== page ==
The bottom line is working with clients to help them bring their visions to reality. At Sound Lounge, we use Pro Tools as a digital audio workstation (DAW) for all the audio work. Knowing the software well enough to accomplish your sonic goals is important. I work a lot with voiceover actors and help direct them into the best performances for the spot.
There’s also a little bit of administrative-type stuff: managing resources so that the job gets done in time and within budget, sussing through the most efficient ways of accomplishing those tasks, and helping guide the client into getting the best talent and making the creative decisions that will benefit them in the end. It can be a lot to keep track of, but the more of this prep work you do, the more efficient and smooth the creative process will be. It’s a hodge-podge mix of tasks, but I enjoy doing a little bit of everything.
When you’re working in post-production, particularly on the advertising side of things, you generally have it a little better off than if you’re strictly in music or film production. My hours are generally pretty regular at Sound Lounge. That said, when I leave, I often spend a couple hours working on catching up on my other projects. I try to keep up with a solid schedule so that things don’t slip through the cracks. In general though, I get to work around 9am and leave around 6pm. Most sessions during those hours are booked in few-hour chunks. In a typical week I may meet up with a colleague or client for a drink on a night, do some of my production collective work a night or two, and then try to lay low or work out the other couple nights. My weekends don’t generally get flooded with work at all unless I have something that’s really time sensitive.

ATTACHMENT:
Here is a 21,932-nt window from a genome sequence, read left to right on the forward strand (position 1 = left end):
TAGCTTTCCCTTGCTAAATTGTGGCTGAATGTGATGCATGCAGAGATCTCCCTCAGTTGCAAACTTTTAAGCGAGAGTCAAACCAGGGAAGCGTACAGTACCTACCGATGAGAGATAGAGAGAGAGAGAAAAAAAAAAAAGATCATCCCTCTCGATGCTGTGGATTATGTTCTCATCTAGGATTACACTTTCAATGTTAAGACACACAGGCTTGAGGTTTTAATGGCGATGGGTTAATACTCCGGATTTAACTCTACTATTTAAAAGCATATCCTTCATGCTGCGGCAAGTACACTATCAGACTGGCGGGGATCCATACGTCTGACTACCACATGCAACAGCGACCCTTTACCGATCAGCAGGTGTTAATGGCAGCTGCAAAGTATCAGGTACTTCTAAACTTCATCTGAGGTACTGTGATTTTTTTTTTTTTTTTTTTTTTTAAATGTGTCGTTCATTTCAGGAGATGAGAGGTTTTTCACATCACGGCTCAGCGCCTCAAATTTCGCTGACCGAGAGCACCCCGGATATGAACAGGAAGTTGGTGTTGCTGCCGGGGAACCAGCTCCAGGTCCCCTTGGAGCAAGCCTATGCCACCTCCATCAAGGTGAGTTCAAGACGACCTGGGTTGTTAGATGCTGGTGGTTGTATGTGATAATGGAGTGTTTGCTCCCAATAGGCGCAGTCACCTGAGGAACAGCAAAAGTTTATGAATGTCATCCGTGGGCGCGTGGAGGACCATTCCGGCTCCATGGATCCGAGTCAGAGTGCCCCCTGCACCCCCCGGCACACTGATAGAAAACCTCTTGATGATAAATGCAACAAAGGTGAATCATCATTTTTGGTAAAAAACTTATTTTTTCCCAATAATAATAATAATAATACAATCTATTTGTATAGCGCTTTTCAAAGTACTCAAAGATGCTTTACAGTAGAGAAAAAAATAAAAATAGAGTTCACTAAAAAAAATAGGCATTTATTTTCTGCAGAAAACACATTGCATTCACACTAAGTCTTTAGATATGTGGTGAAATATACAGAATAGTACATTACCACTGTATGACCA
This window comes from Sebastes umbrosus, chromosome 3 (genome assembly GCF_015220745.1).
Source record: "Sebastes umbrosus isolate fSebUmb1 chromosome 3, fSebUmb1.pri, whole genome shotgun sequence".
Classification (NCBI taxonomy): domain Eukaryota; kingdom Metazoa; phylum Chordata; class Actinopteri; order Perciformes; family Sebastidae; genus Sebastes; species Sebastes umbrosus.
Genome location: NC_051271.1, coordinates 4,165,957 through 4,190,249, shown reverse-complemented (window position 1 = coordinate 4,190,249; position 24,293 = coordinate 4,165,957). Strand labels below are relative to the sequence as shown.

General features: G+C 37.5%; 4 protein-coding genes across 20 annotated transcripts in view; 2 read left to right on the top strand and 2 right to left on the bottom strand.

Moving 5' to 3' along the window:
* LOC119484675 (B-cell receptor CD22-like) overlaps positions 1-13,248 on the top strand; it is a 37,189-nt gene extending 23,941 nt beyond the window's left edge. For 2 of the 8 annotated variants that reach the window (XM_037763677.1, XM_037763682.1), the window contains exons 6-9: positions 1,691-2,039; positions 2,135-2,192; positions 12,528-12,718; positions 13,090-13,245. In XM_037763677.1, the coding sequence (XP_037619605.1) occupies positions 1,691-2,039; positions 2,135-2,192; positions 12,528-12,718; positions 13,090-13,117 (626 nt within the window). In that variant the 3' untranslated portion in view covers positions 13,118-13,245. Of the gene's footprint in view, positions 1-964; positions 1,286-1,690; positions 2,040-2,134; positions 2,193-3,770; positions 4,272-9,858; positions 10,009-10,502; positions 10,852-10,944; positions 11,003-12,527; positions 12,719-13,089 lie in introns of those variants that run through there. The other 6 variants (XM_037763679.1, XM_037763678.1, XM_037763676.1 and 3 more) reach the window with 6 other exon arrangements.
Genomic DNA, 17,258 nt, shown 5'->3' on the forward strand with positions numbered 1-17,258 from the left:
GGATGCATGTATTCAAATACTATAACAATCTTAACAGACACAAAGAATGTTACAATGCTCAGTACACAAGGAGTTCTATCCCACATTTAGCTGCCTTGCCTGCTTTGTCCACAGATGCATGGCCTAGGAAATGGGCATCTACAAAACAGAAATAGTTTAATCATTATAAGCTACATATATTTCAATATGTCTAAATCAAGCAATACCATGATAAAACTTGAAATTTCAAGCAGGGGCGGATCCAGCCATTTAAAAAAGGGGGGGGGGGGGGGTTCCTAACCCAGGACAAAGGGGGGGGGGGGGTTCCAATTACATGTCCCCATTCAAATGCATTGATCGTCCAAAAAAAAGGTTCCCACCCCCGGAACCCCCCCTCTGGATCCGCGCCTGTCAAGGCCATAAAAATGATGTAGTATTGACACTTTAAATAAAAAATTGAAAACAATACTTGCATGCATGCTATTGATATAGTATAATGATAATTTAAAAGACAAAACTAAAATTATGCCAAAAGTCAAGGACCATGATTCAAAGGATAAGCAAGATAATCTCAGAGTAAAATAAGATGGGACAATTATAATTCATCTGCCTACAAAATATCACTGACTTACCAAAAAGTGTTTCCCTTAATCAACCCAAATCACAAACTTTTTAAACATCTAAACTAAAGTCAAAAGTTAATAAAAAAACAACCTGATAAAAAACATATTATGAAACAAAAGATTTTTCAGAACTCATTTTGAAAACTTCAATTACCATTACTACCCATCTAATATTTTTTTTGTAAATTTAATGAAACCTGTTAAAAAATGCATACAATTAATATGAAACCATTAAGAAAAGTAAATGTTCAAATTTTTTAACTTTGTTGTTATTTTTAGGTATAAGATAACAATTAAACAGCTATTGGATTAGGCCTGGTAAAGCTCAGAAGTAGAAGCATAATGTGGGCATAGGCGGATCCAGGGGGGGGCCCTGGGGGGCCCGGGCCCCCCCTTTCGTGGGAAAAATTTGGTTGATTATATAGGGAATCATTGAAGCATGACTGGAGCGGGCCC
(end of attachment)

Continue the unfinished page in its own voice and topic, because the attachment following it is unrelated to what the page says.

This completely depends on what part of the industry you’re in: commercials, film, or music; and what you do: sound design, mix, direct, compose, etc. It’s fair to say that you may start somewhere around $20-30k a year (either salaried or broken up hourly) as a fresh-out-of-school hire, and depending on where you go in the industry, can make well over $100k as you go on (particularly in advertising). Average for the general audio engineering field as a broad career choice, in general, is probably closer to $50-60k – especially considering much higher potential salaries in urban markets like NYC and LA (higher profile gigs), and lower in suburbs or smaller general markets. It can vary a lot depending on the niche you’re in.